In May, 2018, the Coalition for Decent Work for Women (CEDM), which includes Salvadoran women’s and trade union organizations, and MSN published Seeking Solutions to Childcare Needs of Maquila Workers in El Salvador.
This educational resource compares childcare laws and regulations in four garment-producing Central American countries and profiles relevant international conventions on childcare. It was prepared by MSN for Central American women’s, trade union and labour rights organizations, as well as international apparel brands that participate in the Americas Group, a multi-stakeholder forum involving brands and manufacturers, the Global Union IndustriALL, the Fair Labor Association, and MSN.
Today, MSN published its latest Update on the ongoing debate in Mexico concerning the implementing legislation for the Constitutional Reform to the country’s labour justice system.
The May 2018 Update deciphers a complicated series of events that led to the temporary suspension of a counter-reform bill that would have undercut, if not totally negated, the spirit and intent of the February 2017 Constitutional Reform.
MSN has been working with our allies in Mexico to monitor developments related to the Mexican government’s February 2017 Constitutional Reform to the labour justice system and to encourage discussion and debate about the reforms and their implementation, as well as the implications they have for workers and employers.
This MSN resource profiles important precedents between 2006 and 2017 where apparel brands provided compensation to workers when one of their supplier factories was closed and when the supplier failed to pay workers their severance and other lawful benefits.
Honduras has the most extensive legal framework on childcare for working parents in Central America, setting out the responsibilities of both employers and the state to provide and monitor childcare services for workers.
However, employers in the maquila sector have attempted to use differences in various laws and regulations to argue that employers have no legal responsibility to provide or pay for workplace childcare.
Report reveals that while 17 leading international apparel and footwear brands are or will meet minimum standards for supply chain transparency by the end of 2017, other major brands and retailers still have a lot of catching up to do.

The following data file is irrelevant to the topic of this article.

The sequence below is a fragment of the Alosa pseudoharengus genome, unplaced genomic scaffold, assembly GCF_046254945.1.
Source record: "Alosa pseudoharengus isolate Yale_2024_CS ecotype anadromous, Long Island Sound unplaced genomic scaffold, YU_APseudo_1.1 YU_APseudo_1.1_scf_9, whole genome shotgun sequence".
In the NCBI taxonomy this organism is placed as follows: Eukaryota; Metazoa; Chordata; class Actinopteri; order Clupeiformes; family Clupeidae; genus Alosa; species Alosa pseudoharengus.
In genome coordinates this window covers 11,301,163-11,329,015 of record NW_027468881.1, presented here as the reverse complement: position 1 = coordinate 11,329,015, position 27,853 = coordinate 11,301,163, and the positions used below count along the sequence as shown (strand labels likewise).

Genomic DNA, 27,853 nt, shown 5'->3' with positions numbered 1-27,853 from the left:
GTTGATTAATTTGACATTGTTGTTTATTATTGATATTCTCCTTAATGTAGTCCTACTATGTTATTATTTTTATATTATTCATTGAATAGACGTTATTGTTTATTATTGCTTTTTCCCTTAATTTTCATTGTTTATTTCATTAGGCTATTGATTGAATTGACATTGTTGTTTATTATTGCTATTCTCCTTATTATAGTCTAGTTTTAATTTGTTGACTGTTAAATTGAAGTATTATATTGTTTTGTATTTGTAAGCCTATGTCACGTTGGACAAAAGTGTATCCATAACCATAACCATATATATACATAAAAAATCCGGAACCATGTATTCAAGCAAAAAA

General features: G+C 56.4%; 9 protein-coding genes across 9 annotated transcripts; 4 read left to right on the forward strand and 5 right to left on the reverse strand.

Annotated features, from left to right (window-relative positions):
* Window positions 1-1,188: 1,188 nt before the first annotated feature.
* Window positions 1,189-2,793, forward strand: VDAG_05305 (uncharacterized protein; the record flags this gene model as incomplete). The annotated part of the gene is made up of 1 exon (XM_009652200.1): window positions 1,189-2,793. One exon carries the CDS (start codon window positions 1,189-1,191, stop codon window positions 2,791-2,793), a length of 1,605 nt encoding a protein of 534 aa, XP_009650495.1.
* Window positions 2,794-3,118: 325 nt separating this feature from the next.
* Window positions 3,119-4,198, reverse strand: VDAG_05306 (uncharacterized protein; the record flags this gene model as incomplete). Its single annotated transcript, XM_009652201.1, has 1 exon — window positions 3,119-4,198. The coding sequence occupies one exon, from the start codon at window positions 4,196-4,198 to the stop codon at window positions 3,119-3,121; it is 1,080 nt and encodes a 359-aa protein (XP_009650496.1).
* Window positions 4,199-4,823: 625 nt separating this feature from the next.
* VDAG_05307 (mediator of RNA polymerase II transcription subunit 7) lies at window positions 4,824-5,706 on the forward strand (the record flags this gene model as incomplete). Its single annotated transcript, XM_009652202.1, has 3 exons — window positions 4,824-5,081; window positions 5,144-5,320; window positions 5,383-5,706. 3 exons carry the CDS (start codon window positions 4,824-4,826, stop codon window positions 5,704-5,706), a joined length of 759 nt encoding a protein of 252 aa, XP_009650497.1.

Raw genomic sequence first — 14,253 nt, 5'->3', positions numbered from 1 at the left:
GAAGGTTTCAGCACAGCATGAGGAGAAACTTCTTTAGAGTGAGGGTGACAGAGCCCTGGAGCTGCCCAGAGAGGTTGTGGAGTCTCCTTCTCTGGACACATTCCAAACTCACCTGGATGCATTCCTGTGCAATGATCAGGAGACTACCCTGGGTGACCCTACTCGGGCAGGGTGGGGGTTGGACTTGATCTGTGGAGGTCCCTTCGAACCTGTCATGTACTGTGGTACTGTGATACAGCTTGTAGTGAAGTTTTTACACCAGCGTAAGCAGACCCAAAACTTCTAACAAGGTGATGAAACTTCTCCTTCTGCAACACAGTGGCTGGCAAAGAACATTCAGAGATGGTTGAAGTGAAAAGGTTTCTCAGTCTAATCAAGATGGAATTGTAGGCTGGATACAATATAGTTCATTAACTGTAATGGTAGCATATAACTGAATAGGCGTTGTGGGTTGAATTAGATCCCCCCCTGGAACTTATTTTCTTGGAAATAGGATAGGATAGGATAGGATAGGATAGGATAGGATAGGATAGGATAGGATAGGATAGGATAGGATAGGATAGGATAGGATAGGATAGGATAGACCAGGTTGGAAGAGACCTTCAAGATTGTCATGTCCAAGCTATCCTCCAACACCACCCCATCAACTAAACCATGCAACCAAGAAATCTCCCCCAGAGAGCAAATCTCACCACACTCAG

On July 28, 2017, 14 international clothing brands and the Fair Labor Association (FLA) released a joint letter to the Mexican government declaring their support for a Constitutional Reform to Mexico’s labour justice system that could better protect workers’ right to freedom of association and to bargain collectively.
Today, MSN released a Briefing Paper entitled Labour Justice Reform in Mexico.
Based on MSN’s own research and in-depth interviews with 16 Mexican and international labour rights experts, the paper analyzes the Mexican government’s February 2017 reform to the country’s Constitution, which promises to provide better protections for the rights of workers to be represented by a union of their free choice and to bargain collectively.
The workshop Brands and Labour Rights: When and How to Engage with Brands was designed by Maquila Solidarity Network (MSN) as a tool for use by women’s and trade union organizations in Central America and Mexico in their work to pressure apparel brands to take action to achieve greater respect for labour rights in their supplier factories in the region.
This document, prepared by MSN for the Mexico Committee of the Americas group, was designed primarily as a tool for companies sourcing apparel products from Mexico to better understand the labour standards obligations of their Mexican suppliers and the rights of workers in their supplier factories. It should also serve as a useful reference document for trade union and labour rights organizations advocating on behalf of Mexican workers.
The right of workers to freely associate and the right to bargain collectively on the terms and conditions of their employment are fundamental human rights enshrined in International Labour Organization (ILO) conventions and United Nations (UN) declaractions. These fundamental principles are reflected in the codes of conduct of most leading apparel brands.